Cash-starved developers, take heart. A new site has launched that claims to be the first of its kind dedicated to helping you find project funding. It’s called FundaGeek and you can use it to post a crowdfunding campaign for all areas of software development.
Crowdfunding is the process of aggregating small online contributions from donors who believe in the idea behind a project and want to support it. FundaGeek isn’t just a platform for software projects; it also promotes crowdfunding for everything from research projects to building a ball field.
“We’re a funding clearing house where a project is offered with methods for contribution, along with a back end facility for charging credit cards and distributing funds,” says Daniel Gutierrez, founder and CEO.
Kickstarter started the crowdfunding trend, but the majority of its projects are centered on art, music, and film. FundaGeek is more about innovative technology, science, inventions, and education, explains Gutierrez. Another well-known site, Gofundme.com, is a leader in “fund raising” rather than crowdfunding, although, he says, “With their new crowdfunding.com landing page, they’re trying to move into crowdfunding too.” Fund raising is more about raising charitable donations for events and causes, Gutierrez says. FundaGeek has a category for that as well, “but that’s just one segment of what we do.”
The biggest difference between FundaGeek and its competitors, according to Gutierrez, is that they do not follow the “all or nothing” funding model. With FundaGeek, he explains, you don’t have to reach your goal amount to get and keep funding. If the goal amount is $10,000 and you attract $9,500 at the end of the period with Kickstarter or Crowdfunding.com, then you get nothing for your effort.
Listing a project doesn’t mean you can dump your project on the site and expect others to do all the magic. “The primary responsibility for the project owner is to promote their project through social media,” says Gutierrez. “Once you’ve launched a project on our site you’re expected to go out and find first supporters; enough people in your social networks who pledge 5-10% of your goal amount, because that shows the ball is rolling and there’s interest in what you’re doing.”
The idea is that as time goes on with the campaign, people you don’t know become aware of the project through various types of promotion and then contribute simply because they believe in the concept and want a piece of the pie. Developers can set whatever amount they wish to raise in a defined number of days. “You can test market your software and get a crowd funding project going on FundaGeek. See how many people recognize the value of this project and in return, they may get a copy of the software for a reduced fee,’’ Gutierrez says. “So crowdfunding is all about pledging in return for simple rewards.”
Since the site launched in November 2012, close to 100 developers have promoted projects on the site from around the world, Gutierrez says. The projects include mobile apps, games, web development, and open source projects. He says nearly 1,000 have expressed interest, but “opted out … after learning there was work involved.”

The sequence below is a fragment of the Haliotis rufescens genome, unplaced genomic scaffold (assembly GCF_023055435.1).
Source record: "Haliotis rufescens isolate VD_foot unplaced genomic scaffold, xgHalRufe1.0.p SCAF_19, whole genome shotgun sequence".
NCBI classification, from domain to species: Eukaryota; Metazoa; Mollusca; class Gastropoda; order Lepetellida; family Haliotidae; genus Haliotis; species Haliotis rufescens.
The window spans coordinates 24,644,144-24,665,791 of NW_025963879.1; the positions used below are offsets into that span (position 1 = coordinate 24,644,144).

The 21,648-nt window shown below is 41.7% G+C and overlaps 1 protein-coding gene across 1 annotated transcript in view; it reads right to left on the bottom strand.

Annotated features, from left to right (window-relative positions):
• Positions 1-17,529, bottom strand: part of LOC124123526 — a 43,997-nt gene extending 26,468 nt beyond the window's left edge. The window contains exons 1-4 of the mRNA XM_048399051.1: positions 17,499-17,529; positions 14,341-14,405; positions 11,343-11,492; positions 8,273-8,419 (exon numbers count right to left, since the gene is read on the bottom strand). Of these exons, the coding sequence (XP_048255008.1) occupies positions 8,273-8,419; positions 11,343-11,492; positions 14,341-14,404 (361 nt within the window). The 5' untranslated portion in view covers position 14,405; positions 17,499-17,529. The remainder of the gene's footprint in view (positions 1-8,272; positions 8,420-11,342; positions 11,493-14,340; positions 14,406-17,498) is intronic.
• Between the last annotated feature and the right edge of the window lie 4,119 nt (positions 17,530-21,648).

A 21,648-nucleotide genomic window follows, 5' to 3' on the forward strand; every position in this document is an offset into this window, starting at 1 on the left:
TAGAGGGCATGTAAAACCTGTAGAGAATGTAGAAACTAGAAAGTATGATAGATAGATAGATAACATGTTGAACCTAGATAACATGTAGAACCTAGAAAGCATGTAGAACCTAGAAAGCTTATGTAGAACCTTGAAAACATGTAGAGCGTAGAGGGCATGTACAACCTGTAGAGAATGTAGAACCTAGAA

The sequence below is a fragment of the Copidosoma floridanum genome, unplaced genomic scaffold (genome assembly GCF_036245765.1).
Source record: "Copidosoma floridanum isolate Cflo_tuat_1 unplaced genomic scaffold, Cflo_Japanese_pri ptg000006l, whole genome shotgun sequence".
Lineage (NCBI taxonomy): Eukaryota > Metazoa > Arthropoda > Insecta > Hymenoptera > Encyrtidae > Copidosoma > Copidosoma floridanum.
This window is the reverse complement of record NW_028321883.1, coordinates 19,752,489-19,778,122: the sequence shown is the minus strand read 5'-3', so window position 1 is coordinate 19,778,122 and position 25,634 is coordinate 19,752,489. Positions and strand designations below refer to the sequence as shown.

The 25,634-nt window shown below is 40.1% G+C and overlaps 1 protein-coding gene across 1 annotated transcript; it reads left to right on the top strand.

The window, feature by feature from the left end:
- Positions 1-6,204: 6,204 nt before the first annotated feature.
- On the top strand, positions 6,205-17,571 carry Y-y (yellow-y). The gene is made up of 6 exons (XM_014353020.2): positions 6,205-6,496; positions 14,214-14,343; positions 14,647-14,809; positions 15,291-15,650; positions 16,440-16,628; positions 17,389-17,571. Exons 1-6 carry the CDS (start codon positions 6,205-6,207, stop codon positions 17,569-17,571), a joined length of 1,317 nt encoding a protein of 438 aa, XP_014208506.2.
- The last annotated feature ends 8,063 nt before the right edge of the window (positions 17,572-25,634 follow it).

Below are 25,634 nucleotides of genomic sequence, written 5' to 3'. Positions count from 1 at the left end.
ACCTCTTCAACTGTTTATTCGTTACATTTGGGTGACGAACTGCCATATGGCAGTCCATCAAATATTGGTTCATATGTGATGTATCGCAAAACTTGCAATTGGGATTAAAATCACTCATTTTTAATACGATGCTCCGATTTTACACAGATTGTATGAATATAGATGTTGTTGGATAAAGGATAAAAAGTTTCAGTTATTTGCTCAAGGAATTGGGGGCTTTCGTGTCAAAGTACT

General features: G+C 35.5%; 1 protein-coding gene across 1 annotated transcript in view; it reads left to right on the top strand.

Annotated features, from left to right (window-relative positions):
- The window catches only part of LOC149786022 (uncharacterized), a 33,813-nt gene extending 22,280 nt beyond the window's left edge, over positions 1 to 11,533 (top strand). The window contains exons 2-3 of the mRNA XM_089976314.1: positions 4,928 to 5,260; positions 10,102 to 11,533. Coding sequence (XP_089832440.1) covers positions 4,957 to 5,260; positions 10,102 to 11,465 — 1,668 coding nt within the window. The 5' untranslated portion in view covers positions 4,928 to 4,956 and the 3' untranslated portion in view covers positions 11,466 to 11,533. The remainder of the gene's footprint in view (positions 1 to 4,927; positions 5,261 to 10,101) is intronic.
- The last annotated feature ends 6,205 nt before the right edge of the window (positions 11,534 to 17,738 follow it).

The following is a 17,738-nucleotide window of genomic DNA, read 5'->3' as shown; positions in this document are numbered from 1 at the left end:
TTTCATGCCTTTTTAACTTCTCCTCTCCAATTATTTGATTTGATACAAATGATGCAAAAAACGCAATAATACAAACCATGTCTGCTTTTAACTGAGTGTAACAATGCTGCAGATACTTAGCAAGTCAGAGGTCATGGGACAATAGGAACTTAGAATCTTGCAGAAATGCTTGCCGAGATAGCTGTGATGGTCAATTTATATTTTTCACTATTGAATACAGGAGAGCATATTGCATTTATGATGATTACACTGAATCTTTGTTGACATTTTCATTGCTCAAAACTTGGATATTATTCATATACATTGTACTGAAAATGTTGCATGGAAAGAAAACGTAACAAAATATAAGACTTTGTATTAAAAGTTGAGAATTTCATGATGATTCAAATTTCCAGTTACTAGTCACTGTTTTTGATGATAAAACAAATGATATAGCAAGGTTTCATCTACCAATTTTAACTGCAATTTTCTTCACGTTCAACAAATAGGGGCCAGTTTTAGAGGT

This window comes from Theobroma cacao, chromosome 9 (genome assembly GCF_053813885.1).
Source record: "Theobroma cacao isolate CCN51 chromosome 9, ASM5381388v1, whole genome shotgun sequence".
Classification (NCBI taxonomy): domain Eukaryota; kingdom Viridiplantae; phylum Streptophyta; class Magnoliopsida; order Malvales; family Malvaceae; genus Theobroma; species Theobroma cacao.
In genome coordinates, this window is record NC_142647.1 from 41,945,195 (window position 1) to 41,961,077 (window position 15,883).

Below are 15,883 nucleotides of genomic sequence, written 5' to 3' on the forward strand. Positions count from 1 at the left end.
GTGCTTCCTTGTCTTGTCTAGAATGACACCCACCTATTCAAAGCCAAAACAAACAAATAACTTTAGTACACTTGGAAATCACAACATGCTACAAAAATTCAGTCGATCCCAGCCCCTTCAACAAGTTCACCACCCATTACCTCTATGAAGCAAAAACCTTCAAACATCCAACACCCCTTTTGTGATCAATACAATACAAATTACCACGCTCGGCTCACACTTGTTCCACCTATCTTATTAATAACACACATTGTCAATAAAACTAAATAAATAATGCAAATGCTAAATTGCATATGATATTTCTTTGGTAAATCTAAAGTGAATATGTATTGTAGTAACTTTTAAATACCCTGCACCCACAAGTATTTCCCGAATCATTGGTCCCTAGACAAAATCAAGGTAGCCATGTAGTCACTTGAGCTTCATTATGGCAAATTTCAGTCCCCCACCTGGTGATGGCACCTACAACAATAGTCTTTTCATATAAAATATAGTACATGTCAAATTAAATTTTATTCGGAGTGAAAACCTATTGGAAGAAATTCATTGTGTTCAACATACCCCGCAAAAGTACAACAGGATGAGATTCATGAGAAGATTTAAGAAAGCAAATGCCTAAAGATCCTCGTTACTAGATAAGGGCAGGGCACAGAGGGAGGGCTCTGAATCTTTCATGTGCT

The funds can be used for various purposes. A startup might use the money raised to build prototypes. A game company could fund the release of a new title. Open source participants can seek monetary support for an important new software feature, or a commercial developer can market test a new product idea and then fund its development.
Guidelines for posting crowdfunding projects on FundaGeek include creating a PayPal account to receive funding; the project owner’s name (a real name or the name of a start-up venture); an e-mail address; a project category; a project description; goal amount; goal days; whether the project should be seen by all users or only registered FundaGeek members and a description of pledge rewards.
FundaGeek takes 5% of whatever money is collected by project owner – no money or upfront fee is required to post a project. Developers can sign up for a free account and start building their profile immediately.
Getting Investors On Board
Gutierrez suggests that projects include a “video ad” of the leaders explaining their idea and why they think people should contribute. In addition to free copies of the software, other proffered items might include a t-shirt or coffee mug with a company logo, an invitation to a launch party, a link to the backer’s website, etc.
Gutierrez also thinks users should consider a Skype call for project backers, with an opportunity to hear from the developers how you’re doing and how the project is progressing, and pointing them to a beta site, if they have one.
“One reward I saw from a game developer was, ‘For a $1,000 pledge I’ll name one of the game levels in my game after you.’ It doesn’t cost him anything, but he’s getting $1,000 in return. You’ve got to be creative in your selection of rewards.”
One software development project on FundaGeek, “The Mommy Cycle,” is a website for people with children who want to get rid of used and unused items. The developer, who did not list any information about herself, wanted to raise $5,450. She raised $5,805 by attracting 65 backers.
Another recent mobile app project was posted by a University of Wisconsin-Madison student seeking pledges for “Letzgo,” a free Android smartphone app that lets users “find and form pickup games.” According to Gutierrez, the project owner did no promotion of his project in social media, and “just expected strangers to shower him with money … Across all crowdfunding platforms, 80% of all funding directly comes from the promotional activities of the project owner.” As of late November 2012, the student had raised one pledge of $5 toward a $2,000 goal.